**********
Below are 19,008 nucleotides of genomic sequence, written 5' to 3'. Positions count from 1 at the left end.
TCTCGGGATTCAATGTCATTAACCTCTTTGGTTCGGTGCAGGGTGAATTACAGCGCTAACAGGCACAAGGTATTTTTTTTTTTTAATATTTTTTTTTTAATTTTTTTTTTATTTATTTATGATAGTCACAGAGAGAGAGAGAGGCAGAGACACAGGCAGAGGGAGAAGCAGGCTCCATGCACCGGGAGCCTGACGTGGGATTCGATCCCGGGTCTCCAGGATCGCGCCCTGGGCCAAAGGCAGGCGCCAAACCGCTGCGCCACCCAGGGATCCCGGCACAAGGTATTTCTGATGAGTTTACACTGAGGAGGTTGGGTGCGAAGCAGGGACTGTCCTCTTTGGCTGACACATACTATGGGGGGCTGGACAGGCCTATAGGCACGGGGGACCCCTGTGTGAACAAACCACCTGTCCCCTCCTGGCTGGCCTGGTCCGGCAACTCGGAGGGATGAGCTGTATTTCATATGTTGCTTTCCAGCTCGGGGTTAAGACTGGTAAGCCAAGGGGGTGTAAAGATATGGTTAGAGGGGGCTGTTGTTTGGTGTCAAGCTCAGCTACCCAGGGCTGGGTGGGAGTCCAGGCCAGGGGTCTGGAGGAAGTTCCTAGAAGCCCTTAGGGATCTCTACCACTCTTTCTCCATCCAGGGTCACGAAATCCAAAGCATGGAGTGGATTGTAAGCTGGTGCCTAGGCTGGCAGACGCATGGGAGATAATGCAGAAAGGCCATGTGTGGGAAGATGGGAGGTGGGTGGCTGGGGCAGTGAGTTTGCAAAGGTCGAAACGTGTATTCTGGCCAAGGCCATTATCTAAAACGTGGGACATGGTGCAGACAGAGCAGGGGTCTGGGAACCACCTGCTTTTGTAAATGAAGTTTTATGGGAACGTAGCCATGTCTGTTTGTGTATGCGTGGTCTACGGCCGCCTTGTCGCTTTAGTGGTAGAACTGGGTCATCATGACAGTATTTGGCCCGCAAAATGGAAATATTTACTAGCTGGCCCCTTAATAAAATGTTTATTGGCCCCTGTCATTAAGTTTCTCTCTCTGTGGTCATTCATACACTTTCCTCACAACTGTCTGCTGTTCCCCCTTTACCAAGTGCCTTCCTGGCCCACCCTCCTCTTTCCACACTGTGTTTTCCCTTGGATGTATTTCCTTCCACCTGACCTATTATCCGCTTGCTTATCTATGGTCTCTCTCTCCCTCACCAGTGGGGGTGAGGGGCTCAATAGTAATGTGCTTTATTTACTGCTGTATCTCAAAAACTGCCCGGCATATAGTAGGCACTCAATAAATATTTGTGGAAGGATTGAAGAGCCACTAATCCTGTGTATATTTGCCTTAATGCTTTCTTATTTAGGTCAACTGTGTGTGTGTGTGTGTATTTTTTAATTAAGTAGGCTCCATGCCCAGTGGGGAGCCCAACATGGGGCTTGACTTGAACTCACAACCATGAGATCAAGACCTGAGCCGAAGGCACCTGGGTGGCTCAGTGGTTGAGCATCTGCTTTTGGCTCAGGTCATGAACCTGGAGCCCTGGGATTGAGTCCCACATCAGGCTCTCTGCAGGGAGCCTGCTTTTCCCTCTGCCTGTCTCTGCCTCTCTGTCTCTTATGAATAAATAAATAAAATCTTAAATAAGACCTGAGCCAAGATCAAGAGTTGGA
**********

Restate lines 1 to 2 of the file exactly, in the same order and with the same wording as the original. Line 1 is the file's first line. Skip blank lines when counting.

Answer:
Below are 19,008 nucleotides of genomic sequence, written 5' to 3'. Positions count from 1 at the left end.
TCTCGGGATTCAATGTCATTAACCTCTTTGGTTCGGTGCAGGGTGAATTACAGCGCTAACAGGCACAAGGTATTTTTTTTTTTTAATATTTTTTTTTTAATTTTTTTTTTATTTATTTATGATAGTCACAGAGAGAGAGAGAGGCAGAGACACAGGCAGAGGGAGAAGCAGGCTCCATGCACCGGGAGCCTGACGTGGGATTCGATCCCGGGTCTCCAGGATCGCGCCCTGGGCCAAAGGCAGGCGCCAAACCGCTGCGCCACCCAGGGATCCCGGCACAAGGTATTTCTGATGAGTTTACACTGAGGAGGTTGGGTGCGAAGCAGGGACTGTCCTCTTTGGCTGACACATACTATGGGGGGCTGGACAGGCCTATAGGCACGGGGGACCCCTGTGTGAACAAACCACCTGTCCCCTCCTGGCTGGCCTGGTCCGGCAACTCGGAGGGATGAGCTGTATTTCATATGTTGCTTTCCAGCTCGGGGTTAAGACTGGTAAGCCAAGGGGGTGTAAAGATATGGTTAGAGGGGGCTGTTGTTTGGTGTCAAGCTCAGCTACCCAGGGCTGGGTGGGAGTCCAGGCCAGGGGTCTGGAGGAAGTTCCTAGAAGCCCTTAGGGATCTCTACCACTCTTTCTCCATCCAGGGTCACGAAATCCAAAGCATGGAGTGGATTGTAAGCTGGTGCCTAGGCTGGCAGACGCATGGGAGATAATGCAGAAAGGCCATGTGTGGGAAGATGGGAGGTGGGTGGCTGGGGCAGTGAGTTTGCAAAGGTCGAAACGTGTATTCTGGCCAAGGCCATTATCTAAAACGTGGGACATGGTGCAGACAGAGCAGGGGTCTGGGAACCACCTGCTTTTGTAAATGAAGTTTTATGGGAACGTAGCCATGTCTGTTTGTGTATGCGTGGTCTACGGCCGCCTTGTCGCTTTAGTGGTAGAACTGGGTCATCATGACAGTATTTGGCCCGCAAAATGGAAATATTTACTAGCTGGCCCCTTAATAAAATGTTTATTGGCCCCTGTCATTAAGTTTCTCTCTCTGTGGTCATTCATACACTTTCCTCACAACTGTCTGCTGTTCCCCCTTTACCAAGTGCCTTCCTGGCCCACCCTCCTCTTTCCACACTGTGTTTTCCCTTGGATGTATTTCCTTCCACCTGACCTATTATCCGCTTGCTTATCTATGGTCTCTCTCTCCCTCACCAGTGGGGGTGAGGGGCTCAATAGTAATGTGCTTTATTTACTGCTGTATCTCAAAAACTGCCCGGCATATAGTAGGCACTCAATAAATATTTGTGGAAGGATTGAAGAGCCACTAATCCTGTGTATATTTGCCTTAATGCTTTCTTATTTAGGTCAACTGTGTGTGTGTGTGTGTATTTTTTAATTAAGTAGGCTCCATGCCCAGTGGGGAGCCCAACATGGGGCTTGACTTGAACTCACAACCATGAGATCAAGACCTGAGCCGAAGGCACCTGGGTGGCTCAGTGGTTGAGCATCTGCTTTTGGCTCAGGTCATGAACCTGGAGCCCTGGGATTGAGTCCCACATCAGGCTCTCTGCAGGGAGCCTGCTTTTCCCTCTGCCTGTCTCTGCCTCTCTGTCTCTTATGAATAAATAAATAAAATCTTAAATAAGACCTGAGCCAAGATCAAGAGTTGGA